Japanese sexploitation films are artistically well-made, and I think that a western viewer's preconceptions about Asian culturemake them a bit more shocking than they were originally intended to be. This probably is why almost none of these films played anywhere outside of Japan until I brought them here.

There is something both familiar and alien about these films that fascinates us. On one hand, they rise above typical exploitation by carrying a strong feminist agenda, but on the other hand, they are incredibly violent, and the heroine often has to endure quite a bit of humiliation before triumphing in the end. The films I have selected are in no way misogynistic, yet there is a level of brutality prevalent in most of them that is missing from some of the roughest grindhouse films from the US.

Additionally, Asian sexploitation generally lacks the actual hardcore element present in the South American or European variety. Chained Heat, Red Heat and Jungle Warriors, three of the most well-known Women In Prison" movies, were European productions featuring all-star casts including Linda Blair, Sybil Danning and Sylvia Kristel. The versions originally shown in the US were incredibly popular, even in edited form. We'll be releasing these films restored from the original European camera negative. Genre fans will be able to judge the nuances for themselves.

Whether in peril or in prison, the women in these films are, as you point out, frequently the targets of violence. Have you passed on films that go beyond your limit of acceptability?

I don't enjoy films that glorify violence against women, but my barometer may be different than the next guy's. I have certainly passed on films that I feel are unacceptable or lack redeeming quality. There is a huge difference between a guilty pleasure and repugnance. All of the films I've released celebrate female empowerment in one way or another. Are there important films that don't? Sure, but I'm not hellbent on putting my name on them.

In the case of horror, I strongly believe that the most effective films hold a little back. Gore by itself is merely unpleasant, not scary. But if a filmmaker manipulates his audience with the threat of violence or gore, that makes any actual situation far more terrifying. Violence is far more shocking in films when it's not expected. Officer Nash getting his ear cut off in Reservoir Dogs is way more upsetting than the frat boy getting chainsawed in The Mutilator. Freddy getting his fingers macheted in a botched pawnshop robbery in Miami Blues has a higher squirm factor than any of the murders in any of the Friday the 13th films. Why? Because the expectation of the cop drama or crime comedy doesn't include that level of violence, so it's genuinely shocking. There are a handful of directors who specialize in that type of transgressive cinema; I'm thinking of Takashi Miike, Gaspar No and Catherine Breillat, some of whose films are excellent. But even in the works of those three filmmakers, it's very easy to locate moments in which shock is taken too far.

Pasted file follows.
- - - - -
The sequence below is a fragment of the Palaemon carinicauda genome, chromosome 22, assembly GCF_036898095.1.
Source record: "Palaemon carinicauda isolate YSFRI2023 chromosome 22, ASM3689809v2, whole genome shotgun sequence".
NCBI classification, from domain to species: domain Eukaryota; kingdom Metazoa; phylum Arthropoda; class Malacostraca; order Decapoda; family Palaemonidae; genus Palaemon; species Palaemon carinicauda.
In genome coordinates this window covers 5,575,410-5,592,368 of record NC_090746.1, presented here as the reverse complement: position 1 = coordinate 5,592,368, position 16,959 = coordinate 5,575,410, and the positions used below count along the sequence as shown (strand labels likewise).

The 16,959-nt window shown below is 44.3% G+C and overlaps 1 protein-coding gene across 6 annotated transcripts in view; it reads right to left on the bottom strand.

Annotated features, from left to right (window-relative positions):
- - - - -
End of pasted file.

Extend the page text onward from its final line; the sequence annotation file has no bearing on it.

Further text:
Ironically, the only complaint I've ever received about Panik House content was in reference to the Reiko Ike Sings! CD that was included with the Pinky Violence Collection box set. One of the Ryko sales reps played it for the first time in his car while entertaining the buyers from a major retailer, and everyone just sat there in silence, blushing! He told me I should have warned him how overtly sexy it was!

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Officer Nash getting his ear cut off in Reservoir Dogs is way more upsetting than the frat boy getting chainsawed in The Mutilator.
"I saw a group of gothic-Lolita fashionistas strolling around with homemade Girl Boss Guerilla lunchboxes."

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Steven Jenkins
Steven Jenkins writes about film, music, art and literature, and serves as a juror, writer and consultant for film festivals and alternative exhibition venues. As the former executive director of San Francisco Cinematheque, he published City Slivers and Fresh Kills: The Films of Gordon Matta-Clark, and curated its related screening series. He frequently can be spotted at the movies sitting way up front next to a dashing Argentine.